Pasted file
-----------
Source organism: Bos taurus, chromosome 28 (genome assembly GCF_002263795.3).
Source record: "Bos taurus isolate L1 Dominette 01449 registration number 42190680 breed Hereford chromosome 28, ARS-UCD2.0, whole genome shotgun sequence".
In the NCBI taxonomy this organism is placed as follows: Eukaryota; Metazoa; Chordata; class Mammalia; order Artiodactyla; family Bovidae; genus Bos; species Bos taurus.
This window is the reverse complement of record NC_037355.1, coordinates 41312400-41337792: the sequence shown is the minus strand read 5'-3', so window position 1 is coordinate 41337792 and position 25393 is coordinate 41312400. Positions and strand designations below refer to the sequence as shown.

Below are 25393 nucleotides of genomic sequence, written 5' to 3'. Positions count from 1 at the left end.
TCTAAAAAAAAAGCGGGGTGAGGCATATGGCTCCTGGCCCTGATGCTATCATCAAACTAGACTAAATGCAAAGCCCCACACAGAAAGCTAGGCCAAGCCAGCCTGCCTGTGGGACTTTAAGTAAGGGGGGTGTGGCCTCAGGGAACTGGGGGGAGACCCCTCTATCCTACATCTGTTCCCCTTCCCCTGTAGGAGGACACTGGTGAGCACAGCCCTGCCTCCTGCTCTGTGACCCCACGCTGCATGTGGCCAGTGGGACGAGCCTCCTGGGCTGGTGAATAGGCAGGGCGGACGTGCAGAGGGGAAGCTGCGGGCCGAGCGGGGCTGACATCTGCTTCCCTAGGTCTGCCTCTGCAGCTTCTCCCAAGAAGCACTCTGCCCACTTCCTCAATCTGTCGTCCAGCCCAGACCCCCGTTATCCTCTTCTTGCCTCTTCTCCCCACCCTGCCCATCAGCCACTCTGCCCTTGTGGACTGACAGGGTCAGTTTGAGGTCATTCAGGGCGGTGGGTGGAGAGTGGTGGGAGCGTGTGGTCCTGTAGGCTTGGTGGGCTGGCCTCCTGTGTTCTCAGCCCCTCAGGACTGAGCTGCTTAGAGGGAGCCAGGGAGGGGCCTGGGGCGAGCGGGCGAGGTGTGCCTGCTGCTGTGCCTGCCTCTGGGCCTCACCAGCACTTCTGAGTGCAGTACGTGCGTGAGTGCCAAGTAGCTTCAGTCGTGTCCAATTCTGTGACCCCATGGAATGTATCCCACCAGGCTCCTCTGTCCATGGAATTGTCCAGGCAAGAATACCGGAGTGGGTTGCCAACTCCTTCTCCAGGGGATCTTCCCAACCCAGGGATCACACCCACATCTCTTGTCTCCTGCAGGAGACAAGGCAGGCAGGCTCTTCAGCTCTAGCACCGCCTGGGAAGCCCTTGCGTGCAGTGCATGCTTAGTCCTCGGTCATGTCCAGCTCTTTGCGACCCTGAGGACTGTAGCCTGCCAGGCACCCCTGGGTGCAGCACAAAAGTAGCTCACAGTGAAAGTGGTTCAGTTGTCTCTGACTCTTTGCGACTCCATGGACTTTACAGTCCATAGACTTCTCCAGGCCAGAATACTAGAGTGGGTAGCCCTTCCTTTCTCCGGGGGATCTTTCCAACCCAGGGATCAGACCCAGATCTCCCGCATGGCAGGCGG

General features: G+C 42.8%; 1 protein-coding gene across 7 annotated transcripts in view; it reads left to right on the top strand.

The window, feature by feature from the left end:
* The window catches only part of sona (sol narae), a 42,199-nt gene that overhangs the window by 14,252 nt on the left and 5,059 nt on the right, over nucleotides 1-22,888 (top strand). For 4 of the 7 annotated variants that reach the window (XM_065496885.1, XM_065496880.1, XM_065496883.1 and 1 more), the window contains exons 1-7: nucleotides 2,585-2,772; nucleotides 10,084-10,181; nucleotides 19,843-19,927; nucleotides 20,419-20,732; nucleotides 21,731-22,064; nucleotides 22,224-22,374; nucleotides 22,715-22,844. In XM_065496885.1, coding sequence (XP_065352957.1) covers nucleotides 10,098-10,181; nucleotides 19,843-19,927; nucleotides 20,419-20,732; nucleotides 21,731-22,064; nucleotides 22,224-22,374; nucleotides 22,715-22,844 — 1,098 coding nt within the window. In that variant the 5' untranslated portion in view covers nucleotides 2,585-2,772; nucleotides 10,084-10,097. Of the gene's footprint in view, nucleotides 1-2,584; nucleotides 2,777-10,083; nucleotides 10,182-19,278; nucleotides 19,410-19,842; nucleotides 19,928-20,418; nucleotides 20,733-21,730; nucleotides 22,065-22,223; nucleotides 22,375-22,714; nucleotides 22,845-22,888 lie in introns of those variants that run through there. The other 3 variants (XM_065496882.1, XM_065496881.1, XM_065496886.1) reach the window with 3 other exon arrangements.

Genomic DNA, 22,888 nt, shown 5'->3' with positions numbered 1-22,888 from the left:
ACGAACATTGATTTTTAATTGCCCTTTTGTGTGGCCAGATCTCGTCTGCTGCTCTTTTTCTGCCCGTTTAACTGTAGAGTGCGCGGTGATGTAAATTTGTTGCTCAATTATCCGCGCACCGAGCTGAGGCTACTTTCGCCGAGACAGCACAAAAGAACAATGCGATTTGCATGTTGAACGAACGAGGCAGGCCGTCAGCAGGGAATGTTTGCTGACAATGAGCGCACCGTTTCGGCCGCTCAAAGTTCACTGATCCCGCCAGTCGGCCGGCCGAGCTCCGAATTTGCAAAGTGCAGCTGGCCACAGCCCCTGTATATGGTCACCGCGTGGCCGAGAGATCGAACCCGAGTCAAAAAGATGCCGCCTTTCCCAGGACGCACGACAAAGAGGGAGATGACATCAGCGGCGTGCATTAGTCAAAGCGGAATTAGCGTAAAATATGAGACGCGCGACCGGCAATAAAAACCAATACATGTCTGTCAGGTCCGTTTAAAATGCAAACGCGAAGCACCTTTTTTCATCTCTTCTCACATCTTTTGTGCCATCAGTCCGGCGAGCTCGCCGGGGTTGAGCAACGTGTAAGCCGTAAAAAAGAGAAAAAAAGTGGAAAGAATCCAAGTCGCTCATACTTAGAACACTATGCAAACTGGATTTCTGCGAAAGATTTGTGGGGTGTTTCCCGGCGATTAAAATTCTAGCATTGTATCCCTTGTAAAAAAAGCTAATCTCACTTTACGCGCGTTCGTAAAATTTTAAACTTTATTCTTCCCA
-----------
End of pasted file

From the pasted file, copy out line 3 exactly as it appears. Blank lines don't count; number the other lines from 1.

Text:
In the NCBI taxonomy this organism is placed as follows: Eukaryota; Metazoa; Chordata; class Mammalia; order Artiodactyla; family Bovidae; genus Bos; species Bos taurus.